1918 - The impact of WW1 to Swedish and European identity and cooperation history during the 20th century

The Museum of Kivik
Community engagement, Cross-frontier collaboration
Intangible, Tangible
  • Share this story:

How can we understand a neutral country's modern history and identity through the perspectives of WW1 as the overall turningpoint in modern society? How can the formation process of modern understanding and cooperation also be understood in neutral Sweden as its origins lays in the trenches of WW1?

The project aims to discuss the common picture of Sweden's identity as a neutral country during WW1. Recent research shows that Sweden was not so innocent, and that Swedish foreign policy during the war actually put the country at the brink of riots and civil war - as well as war! Sweden was home to espionage from both war parties, and to German war correspondence by telegram throughout the war. This Swedish war time identity is not commonly known to either natives or to Europeans. The project thus aims to discuss the costs WW1 to a neutral country as Sweden, resulting in a national political crisis with two resigning governments and an international political scandal. The common picture of Sweden as the neutral conflict mender is revised, both to the native audience and to the European, through two exhibitions, two books and a series of lectures. The project has been accredited by the Swedish National Heritage Board as part of the European Year of cultural heritage 2018. The project discusses history and our understanding of identity through the perspective of the Great War as the overall turning point of the 20th Century. Through our international network of researchers, we aim to discuss history and identity breakthroughs during 1914-1919 with museums in Great Britain, France, Germany and Belgium. The project is led by professional historians from the museum board and is unique as it discusses a neutral country's identity processes alongside WW1, which has never been done.

European Dimension

All of the above mentioned definitions of the shared history of Europe are applicable to our specific story and project, as the story originates from the identity process of modern Europe, the peace process and formation of the European Union and the role of heritage to our modern way of life, as defined by the results of The Great War. This project is not a story of Sweden alone, this is the story of how the 1914-19 events formed the modern world at all, and how we all have a part and a history that originates from the War to end all wars. This is the story of becoming the modern Europe, built on cooperation and peace.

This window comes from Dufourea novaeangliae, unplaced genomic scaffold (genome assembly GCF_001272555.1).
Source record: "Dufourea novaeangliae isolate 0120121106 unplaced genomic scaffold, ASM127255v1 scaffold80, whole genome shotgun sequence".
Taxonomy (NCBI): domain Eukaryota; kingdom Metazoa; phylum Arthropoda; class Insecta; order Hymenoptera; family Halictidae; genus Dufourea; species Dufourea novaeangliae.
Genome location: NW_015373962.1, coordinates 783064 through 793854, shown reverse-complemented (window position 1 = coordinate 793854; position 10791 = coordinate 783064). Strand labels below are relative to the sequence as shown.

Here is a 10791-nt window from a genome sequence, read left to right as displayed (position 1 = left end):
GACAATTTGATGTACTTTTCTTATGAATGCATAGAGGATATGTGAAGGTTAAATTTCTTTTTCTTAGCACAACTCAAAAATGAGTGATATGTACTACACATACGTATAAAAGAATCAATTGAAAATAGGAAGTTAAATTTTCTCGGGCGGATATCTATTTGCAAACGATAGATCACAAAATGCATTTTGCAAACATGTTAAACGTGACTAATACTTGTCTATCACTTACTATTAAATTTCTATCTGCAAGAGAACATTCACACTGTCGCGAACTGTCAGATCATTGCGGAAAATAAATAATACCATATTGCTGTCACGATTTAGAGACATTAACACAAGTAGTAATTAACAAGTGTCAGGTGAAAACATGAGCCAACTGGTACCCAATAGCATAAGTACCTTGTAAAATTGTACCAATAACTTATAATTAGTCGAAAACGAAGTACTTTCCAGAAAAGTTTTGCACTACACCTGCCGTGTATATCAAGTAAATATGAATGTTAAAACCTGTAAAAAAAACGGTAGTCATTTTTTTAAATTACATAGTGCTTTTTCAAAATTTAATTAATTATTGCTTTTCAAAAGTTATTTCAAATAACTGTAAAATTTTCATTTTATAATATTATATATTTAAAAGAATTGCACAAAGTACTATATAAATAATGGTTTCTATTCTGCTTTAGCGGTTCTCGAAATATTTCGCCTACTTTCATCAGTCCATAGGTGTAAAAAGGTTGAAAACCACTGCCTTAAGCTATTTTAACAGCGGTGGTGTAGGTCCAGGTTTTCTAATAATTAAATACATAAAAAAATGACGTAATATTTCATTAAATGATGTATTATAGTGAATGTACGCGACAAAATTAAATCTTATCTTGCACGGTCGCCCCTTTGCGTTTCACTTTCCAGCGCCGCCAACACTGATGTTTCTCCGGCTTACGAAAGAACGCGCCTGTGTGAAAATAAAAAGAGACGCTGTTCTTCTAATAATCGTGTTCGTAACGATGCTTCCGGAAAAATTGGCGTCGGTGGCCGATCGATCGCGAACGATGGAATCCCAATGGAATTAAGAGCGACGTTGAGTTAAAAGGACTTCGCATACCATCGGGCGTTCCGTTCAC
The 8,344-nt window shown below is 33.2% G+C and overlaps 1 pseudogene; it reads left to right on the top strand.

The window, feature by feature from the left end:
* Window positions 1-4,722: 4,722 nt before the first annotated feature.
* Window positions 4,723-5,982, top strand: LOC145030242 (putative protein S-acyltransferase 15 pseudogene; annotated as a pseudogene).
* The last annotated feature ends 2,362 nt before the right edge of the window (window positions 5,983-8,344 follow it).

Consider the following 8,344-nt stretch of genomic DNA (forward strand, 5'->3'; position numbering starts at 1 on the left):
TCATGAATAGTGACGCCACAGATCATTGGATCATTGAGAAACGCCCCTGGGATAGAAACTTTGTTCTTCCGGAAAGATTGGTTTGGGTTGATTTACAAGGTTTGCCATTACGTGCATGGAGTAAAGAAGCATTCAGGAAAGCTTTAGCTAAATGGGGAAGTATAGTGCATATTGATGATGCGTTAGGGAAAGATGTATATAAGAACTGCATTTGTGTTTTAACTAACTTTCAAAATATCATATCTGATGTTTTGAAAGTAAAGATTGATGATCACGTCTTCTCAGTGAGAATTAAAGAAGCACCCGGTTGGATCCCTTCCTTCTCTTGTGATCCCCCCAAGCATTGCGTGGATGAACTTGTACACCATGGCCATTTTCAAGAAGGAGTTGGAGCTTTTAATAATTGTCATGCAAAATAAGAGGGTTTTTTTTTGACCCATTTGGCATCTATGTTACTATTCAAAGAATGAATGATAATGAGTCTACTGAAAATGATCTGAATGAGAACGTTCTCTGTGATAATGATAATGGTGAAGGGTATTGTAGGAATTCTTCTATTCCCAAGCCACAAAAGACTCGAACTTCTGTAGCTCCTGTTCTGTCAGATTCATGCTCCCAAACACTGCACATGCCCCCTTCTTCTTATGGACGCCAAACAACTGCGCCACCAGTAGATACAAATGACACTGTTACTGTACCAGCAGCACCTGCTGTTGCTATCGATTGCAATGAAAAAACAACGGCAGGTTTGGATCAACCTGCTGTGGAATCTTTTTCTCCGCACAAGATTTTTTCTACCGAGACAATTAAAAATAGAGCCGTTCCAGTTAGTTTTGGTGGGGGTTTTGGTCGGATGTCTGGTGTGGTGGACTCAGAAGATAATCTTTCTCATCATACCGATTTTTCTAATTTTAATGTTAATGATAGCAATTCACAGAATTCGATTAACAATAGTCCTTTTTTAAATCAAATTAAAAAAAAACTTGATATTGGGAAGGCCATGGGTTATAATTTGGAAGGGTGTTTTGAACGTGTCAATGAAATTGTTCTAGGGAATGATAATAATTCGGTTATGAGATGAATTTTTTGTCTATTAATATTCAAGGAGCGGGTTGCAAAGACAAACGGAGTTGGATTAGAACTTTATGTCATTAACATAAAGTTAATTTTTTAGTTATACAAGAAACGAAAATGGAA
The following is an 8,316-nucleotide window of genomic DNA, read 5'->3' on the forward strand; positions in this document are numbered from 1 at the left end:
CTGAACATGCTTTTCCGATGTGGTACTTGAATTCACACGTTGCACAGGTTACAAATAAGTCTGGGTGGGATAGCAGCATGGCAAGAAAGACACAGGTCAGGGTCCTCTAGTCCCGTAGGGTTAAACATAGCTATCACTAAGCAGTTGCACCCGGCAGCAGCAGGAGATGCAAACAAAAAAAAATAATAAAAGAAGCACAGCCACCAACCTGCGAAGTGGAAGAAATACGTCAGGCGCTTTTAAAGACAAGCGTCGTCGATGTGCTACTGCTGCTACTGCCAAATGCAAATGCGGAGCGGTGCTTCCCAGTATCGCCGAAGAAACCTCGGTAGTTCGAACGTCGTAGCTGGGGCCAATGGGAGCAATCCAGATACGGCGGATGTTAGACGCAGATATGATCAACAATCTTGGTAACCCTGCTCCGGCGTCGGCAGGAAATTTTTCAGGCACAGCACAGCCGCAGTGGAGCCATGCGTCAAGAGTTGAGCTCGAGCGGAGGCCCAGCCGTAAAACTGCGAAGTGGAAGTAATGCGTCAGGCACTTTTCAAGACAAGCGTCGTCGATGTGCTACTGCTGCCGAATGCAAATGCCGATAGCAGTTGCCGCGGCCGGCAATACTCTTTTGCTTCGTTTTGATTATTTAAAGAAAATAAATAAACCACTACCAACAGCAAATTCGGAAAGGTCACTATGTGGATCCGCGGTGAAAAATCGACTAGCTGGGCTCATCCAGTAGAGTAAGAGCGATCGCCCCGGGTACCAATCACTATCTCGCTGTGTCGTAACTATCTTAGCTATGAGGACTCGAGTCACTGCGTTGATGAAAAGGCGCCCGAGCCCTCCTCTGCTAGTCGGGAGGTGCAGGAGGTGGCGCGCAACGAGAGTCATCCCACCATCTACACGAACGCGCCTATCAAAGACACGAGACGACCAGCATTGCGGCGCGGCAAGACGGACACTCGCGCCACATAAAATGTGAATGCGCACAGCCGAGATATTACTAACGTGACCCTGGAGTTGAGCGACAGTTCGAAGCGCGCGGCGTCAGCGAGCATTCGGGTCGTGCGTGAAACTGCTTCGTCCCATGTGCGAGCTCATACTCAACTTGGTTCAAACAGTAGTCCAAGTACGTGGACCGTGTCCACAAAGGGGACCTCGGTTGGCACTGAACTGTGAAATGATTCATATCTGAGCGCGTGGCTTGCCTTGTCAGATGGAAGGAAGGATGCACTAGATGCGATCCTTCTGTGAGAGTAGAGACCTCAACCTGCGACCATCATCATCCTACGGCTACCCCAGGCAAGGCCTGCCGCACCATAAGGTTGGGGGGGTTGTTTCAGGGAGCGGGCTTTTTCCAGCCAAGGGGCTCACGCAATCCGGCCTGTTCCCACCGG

Similar stories

historical figures DVD

The DVD “Talking Cyprus” is a project we hope to bring to fruition by the end of June 2018. The theme of personalities telling their stories and a journalist of today making comparisons with events and situations of the 21st century Cyprus, will bring out the good and bad of our past, to be and not to be repeated in our future! The filming will involve an interactive series of events where Greek and Turkish Cypriots work together and create together in their own languages and in English. 


Community engagement, Diversity, Education, Cross-frontier collaboration, Youth oriented

Read More
Old Town Bedem-Bedem fest

Bedem fest, relying on enthusiasm and volunteerism  is a local, regional and international manifestation. Cultural heritage, interculturality, cross-frontier cooperation, vulnerabile groups, youth, volunteerism, are messages that we send from year to year to the general public. Bedem fest is especially responsible for the inclusion of the entire local community on the revival of cultural life in Niksic with the emphasis on the protection, preservation and valorization of the Old town of Bedem.


Community engagement, Diversity, Education, Cross-frontier collaboration, Youth oriented

Read More

Old historical towns along the Adriatic coast are mostly stone-made. The paving is simple, stone-made, yet gives the city a personality, glow and a charm. Palaces are most likely maintained, even guarded, while the paving is not - although the stone is a symbol that gives the city a colour in all its pre-eminence. Stone pavings are unique and unrepeatable, therefore we must maintain and restore them. The stone is a part of the past, therefore we want to pave it’s way to the future.


Community engagement, Diversity, Education, Cross-frontier collaboration, Youth oriented

Read More